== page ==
Modern studies reveal several mysteries. The intricacy of the structure may be caused in part by material ejected from a binary central star, but as yet, there is no direct evidence that the central star has a companion. Also, measurements of chemical abundances reveal a large discrepancy between measurements done by two different methods, the cause of which is uncertain. Hubble Telescope observations revealed a number of faint rings around the Eye, which are spherical shells ejected by the central star in the distant past. The exact mechanism of those ejections, however, is unclear.
VV 340, also known as Arp 302, provides a textbook example of colliding galaxies seen in the early stages of their interaction. The edge-on galaxy near the top of the image is VV 340 North and the face-on galaxy at the bottom of the image is VV 340 South. Millions of years later these two spirals will merge -- much like the Milky Way and Andromeda will likely do billions of years from now. Data from NASA's Chandra X-ray Observatory (purple) are shown here along with optical data from the Hubble Space Telescope (red, green, blue). VV 340 is located about 450 million light years from Earth.
Discovered by amateur Austrian astronomer, Matthias Kronberger, planetary nebula Kn 61 just happens to be in a relatively small piece of celestial real estate being monitored by NASA’s Kepler planet finding mission. Lucky for us, we’re able to take a look at the photographic results of the new nebula obtained with the Gemini Observatory.
“Kn 61 is among a rather small collection of planetary nebulae that are strategically placed within Kepler’s gaze,” said Orsola De Marco of Macquarie University in Sydney, Australia who is the author of a 2009 paper speculating on how companion stars or even planets may influence and shape the intricate structure seen in many planetary nebulae. “Explaining the puffs left behind when medium sized stars like our Sun expel their last-breaths is a source of heated debate among astronomers, especially the part that companions might play,” says De Marco, “it literally keeps us up at night!”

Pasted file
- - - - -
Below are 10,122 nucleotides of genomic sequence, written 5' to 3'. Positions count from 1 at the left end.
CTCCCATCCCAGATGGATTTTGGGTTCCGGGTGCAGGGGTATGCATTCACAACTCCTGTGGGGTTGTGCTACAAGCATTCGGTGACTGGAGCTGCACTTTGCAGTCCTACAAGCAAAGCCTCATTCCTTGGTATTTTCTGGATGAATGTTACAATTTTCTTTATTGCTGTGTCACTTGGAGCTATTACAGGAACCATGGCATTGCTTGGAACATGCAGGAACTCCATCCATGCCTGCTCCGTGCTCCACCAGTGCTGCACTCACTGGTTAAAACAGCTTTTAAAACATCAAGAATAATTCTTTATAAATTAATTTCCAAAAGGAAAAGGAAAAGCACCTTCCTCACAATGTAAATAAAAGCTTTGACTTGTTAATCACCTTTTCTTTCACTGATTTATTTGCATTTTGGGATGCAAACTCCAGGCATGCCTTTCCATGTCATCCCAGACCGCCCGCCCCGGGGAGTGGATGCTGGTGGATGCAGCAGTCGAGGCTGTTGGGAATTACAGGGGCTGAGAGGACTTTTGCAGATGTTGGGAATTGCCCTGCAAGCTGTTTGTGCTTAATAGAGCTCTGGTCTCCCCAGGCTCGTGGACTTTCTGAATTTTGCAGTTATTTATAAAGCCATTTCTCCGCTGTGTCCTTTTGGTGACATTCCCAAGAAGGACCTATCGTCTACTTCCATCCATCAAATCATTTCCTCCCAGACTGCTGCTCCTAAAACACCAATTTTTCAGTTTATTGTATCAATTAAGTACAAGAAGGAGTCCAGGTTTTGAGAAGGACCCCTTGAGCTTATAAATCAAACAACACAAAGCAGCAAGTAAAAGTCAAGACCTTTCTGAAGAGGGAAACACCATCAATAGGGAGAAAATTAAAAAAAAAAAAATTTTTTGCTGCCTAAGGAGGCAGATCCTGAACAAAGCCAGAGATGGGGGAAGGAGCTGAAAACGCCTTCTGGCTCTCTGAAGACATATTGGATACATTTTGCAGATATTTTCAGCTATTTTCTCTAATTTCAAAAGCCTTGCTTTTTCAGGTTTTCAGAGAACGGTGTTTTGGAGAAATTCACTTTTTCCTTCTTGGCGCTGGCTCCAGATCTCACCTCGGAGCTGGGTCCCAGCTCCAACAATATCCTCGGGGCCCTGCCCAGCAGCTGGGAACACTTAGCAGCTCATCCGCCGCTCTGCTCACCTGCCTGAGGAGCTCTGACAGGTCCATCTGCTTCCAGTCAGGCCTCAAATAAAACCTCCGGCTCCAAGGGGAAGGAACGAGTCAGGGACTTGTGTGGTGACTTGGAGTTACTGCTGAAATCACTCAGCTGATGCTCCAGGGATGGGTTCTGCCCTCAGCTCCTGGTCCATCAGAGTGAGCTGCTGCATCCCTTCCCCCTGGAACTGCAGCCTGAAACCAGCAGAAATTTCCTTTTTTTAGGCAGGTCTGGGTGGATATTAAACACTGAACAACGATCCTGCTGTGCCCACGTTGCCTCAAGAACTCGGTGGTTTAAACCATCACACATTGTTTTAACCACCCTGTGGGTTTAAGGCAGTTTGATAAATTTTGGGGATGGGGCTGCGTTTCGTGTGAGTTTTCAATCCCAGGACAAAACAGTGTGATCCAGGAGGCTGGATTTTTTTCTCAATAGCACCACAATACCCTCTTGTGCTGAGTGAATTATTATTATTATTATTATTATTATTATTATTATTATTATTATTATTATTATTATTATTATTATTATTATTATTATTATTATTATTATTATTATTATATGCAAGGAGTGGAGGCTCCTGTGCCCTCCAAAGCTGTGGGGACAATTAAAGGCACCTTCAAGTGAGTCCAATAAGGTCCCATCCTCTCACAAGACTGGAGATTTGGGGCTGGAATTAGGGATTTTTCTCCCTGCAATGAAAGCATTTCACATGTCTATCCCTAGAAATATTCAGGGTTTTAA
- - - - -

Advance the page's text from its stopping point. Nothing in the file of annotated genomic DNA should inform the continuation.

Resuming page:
Hoag's Object is a non-typical galaxy of the type known as a ring galaxy. The appearance of this object has interested amateur astronomers as much as its uncommon structure has fascinated professionals. The galaxy is named after Arthur Allen Hoag who discovered it in 1950 and identified it as either a planetary nebula or a peculiar galaxy with 8 billion stars
The Cocoon Nebula, cataloged as IC 5146, is a strikingly beautiful nebula located about 4,000 light years away toward the constellation of Cygnus. Inside the Cocoon is a newly developing open cluster of stars. Like other stellar nurseries, the Cocoon Nebula is, at the same time, an emission nebula, a reflection nebula, and an absorption nebula. Speculation based on recent measurements holds that the massive star in the center of the above image opened a hole in an existing molecular cloud through which much of the glowing material flows. The same star, which formed about 100,000 years ago, now provides the energy source for much of the emitted and reflected light from this nebula.